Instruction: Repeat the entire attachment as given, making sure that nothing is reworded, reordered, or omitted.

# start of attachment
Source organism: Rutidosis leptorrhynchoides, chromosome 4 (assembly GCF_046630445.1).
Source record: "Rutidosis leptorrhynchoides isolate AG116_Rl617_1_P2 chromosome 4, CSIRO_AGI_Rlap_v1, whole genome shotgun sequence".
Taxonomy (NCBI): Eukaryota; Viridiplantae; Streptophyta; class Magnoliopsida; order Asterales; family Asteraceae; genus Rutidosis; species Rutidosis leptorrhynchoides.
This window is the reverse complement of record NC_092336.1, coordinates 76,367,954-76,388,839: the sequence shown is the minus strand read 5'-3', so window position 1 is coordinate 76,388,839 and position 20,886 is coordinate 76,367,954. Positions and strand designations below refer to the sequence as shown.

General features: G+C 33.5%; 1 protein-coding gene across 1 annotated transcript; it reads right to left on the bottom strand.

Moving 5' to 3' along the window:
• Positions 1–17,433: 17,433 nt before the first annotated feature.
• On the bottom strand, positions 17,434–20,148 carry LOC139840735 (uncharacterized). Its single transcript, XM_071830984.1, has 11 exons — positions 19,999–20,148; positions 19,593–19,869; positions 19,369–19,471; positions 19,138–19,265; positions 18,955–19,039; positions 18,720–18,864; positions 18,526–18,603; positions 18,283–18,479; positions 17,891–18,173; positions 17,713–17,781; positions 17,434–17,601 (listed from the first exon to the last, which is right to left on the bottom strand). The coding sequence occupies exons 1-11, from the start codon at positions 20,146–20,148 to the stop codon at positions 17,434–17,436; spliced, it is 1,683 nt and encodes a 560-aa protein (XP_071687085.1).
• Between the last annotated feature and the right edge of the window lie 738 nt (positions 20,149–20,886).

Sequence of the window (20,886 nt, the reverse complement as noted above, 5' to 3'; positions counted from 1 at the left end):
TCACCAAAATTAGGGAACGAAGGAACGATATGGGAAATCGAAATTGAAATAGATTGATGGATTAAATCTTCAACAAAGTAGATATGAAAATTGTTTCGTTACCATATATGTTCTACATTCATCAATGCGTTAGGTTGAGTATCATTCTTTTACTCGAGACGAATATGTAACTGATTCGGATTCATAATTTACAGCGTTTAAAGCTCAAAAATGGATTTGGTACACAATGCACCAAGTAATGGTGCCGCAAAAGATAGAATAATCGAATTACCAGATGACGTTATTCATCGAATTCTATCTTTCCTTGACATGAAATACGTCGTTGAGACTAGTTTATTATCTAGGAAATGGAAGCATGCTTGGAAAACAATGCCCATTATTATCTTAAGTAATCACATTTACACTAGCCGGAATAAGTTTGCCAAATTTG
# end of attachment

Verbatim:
Source organism: Rutidosis leptorrhynchoides, chromosome 4 (assembly GCF_046630445.1).
Source record: "Rutidosis leptorrhynchoides isolate AG116_Rl617_1_P2 chromosome 4, CSIRO_AGI_Rlap_v1, whole genome shotgun sequence".
Taxonomy (NCBI): Eukaryota; Viridiplantae; Streptophyta; class Magnoliopsida; order Asterales; family Asteraceae; genus Rutidosis; species Rutidosis leptorrhynchoides.
This window is the reverse complement of record NC_092336.1, coordinates 76,367,954-76,388,839: the sequence shown is the minus strand read 5'-3', so window position 1 is coordinate 76,388,839 and position 20,886 is coordinate 76,367,954. Positions and strand designations below refer to the sequence as shown.

General features: G+C 33.5%; 1 protein-coding gene across 1 annotated transcript; it reads right to left on the bottom strand.

Moving 5' to 3' along the window:
• Positions 1–17,433: 17,433 nt before the first annotated feature.
• On the bottom strand, positions 17,434–20,148 carry LOC139840735 (uncharacterized). Its single transcript, XM_071830984.1, has 11 exons — positions 19,999–20,148; positions 19,593–19,869; positions 19,369–19,471; positions 19,138–19,265; positions 18,955–19,039; positions 18,720–18,864; positions 18,526–18,603; positions 18,283–18,479; positions 17,891–18,173; positions 17,713–17,781; positions 17,434–17,601 (listed from the first exon to the last, which is right to left on the bottom strand). The coding sequence occupies exons 1-11, from the start codon at positions 20,146–20,148 to the stop codon at positions 17,434–17,436; spliced, it is 1,683 nt and encodes a 560-aa protein (XP_071687085.1).
• Between the last annotated feature and the right edge of the window lie 738 nt (positions 20,149–20,886).

Sequence of the window (20,886 nt, the reverse complement as noted above, 5' to 3'; positions counted from 1 at the left end):
TCACCAAAATTAGGGAACGAAGGAACGATATGGGAAATCGAAATTGAAATAGATTGATGGATTAAATCTTCAACAAAGTAGATATGAAAATTGTTTCGTTACCATATATGTTCTACATTCATCAATGCGTTAGGTTGAGTATCATTCTTTTACTCGAGACGAATATGTAACTGATTCGGATTCATAATTTACAGCGTTTAAAGCTCAAAAATGGATTTGGTACACAATGCACCAAGTAATGGTGCCGCAAAAGATAGAATAATCGAATTACCAGATGACGTTATTCATCGAATTCTATCTTTCCTTGACATGAAATACGTCGTTGAGACTAGTTTATTATCTAGGAAATGGAAGCATGCTTGGAAAACAATGCCCATTATTATCTTAAGTAATCACATTTACACTAGCCGGAATAAGTTTGCCAAATTTG